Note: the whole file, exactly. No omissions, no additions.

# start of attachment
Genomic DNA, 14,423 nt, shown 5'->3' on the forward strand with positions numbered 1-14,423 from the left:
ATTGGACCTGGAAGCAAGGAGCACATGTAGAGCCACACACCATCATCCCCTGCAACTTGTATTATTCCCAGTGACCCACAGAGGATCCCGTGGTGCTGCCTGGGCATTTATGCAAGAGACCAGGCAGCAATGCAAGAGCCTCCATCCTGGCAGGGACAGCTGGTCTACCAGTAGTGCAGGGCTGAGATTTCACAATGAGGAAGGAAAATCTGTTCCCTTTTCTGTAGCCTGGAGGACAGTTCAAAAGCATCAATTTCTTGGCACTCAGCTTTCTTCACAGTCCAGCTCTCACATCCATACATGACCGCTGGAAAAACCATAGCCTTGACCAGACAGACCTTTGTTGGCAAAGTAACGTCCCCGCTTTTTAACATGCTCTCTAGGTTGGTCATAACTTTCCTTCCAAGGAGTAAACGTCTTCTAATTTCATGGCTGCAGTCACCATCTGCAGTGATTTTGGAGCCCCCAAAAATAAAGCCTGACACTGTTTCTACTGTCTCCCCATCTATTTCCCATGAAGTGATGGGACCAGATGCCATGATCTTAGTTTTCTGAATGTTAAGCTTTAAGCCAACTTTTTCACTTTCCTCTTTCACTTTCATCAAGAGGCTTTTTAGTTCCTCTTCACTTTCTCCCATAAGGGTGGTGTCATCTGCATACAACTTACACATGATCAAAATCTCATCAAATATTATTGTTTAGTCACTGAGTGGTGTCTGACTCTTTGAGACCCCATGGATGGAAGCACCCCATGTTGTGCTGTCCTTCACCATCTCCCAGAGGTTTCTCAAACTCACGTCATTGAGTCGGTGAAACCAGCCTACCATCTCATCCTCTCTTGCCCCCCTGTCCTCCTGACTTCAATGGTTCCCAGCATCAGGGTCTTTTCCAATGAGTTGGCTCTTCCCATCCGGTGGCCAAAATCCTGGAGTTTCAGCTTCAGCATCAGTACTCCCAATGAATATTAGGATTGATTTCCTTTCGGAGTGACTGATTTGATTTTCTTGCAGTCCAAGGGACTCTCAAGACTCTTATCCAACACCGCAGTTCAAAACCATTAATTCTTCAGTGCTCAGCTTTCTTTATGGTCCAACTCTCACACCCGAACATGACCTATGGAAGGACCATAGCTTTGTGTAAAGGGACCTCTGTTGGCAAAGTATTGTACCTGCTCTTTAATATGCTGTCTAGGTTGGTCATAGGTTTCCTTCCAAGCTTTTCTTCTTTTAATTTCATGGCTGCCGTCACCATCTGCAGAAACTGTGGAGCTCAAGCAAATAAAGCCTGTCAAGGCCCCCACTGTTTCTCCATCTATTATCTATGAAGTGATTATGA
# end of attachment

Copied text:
Genomic DNA, 14,423 nt, shown 5'->3' on the forward strand with positions numbered 1-14,423 from the left:
ATTGGACCTGGAAGCAAGGAGCACATGTAGAGCCACACACCATCATCCCCTGCAACTTGTATTATTCCCAGTGACCCACAGAGGATCCCGTGGTGCTGCCTGGGCATTTATGCAAGAGACCAGGCAGCAATGCAAGAGCCTCCATCCTGGCAGGGACAGCTGGTCTACCAGTAGTGCAGGGCTGAGATTTCACAATGAGGAAGGAAAATCTGTTCCCTTTTCTGTAGCCTGGAGGACAGTTCAAAAGCATCAATTTCTTGGCACTCAGCTTTCTTCACAGTCCAGCTCTCACATCCATACATGACCGCTGGAAAAACCATAGCCTTGACCAGACAGACCTTTGTTGGCAAAGTAACGTCCCCGCTTTTTAACATGCTCTCTAGGTTGGTCATAACTTTCCTTCCAAGGAGTAAACGTCTTCTAATTTCATGGCTGCAGTCACCATCTGCAGTGATTTTGGAGCCCCCAAAAATAAAGCCTGACACTGTTTCTACTGTCTCCCCATCTATTTCCCATGAAGTGATGGGACCAGATGCCATGATCTTAGTTTTCTGAATGTTAAGCTTTAAGCCAACTTTTTCACTTTCCTCTTTCACTTTCATCAAGAGGCTTTTTAGTTCCTCTTCACTTTCTCCCATAAGGGTGGTGTCATCTGCATACAACTTACACATGATCAAAATCTCATCAAATATTATTGTTTAGTCACTGAGTGGTGTCTGACTCTTTGAGACCCCATGGATGGAAGCACCCCATGTTGTGCTGTCCTTCACCATCTCCCAGAGGTTTCTCAAACTCACGTCATTGAGTCGGTGAAACCAGCCTACCATCTCATCCTCTCTTGCCCCCCTGTCCTCCTGACTTCAATGGTTCCCAGCATCAGGGTCTTTTCCAATGAGTTGGCTCTTCCCATCCGGTGGCCAAAATCCTGGAGTTTCAGCTTCAGCATCAGTACTCCCAATGAATATTAGGATTGATTTCCTTTCGGAGTGACTGATTTGATTTTCTTGCAGTCCAAGGGACTCTCAAGACTCTTATCCAACACCGCAGTTCAAAACCATTAATTCTTCAGTGCTCAGCTTTCTTTATGGTCCAACTCTCACACCCGAACATGACCTATGGAAGGACCATAGCTTTGTGTAAAGGGACCTCTGTTGGCAAAGTATTGTACCTGCTCTTTAATATGCTGTCTAGGTTGGTCATAGGTTTCCTTCCAAGCTTTTCTTCTTTTAATTTCATGGCTGCCGTCACCATCTGCAGAAACTGTGGAGCTCAAGCAAATAAAGCCTGTCAAGGCCCCCACTGTTTCTCCATCTATTATCTATGAAGTGATTATGA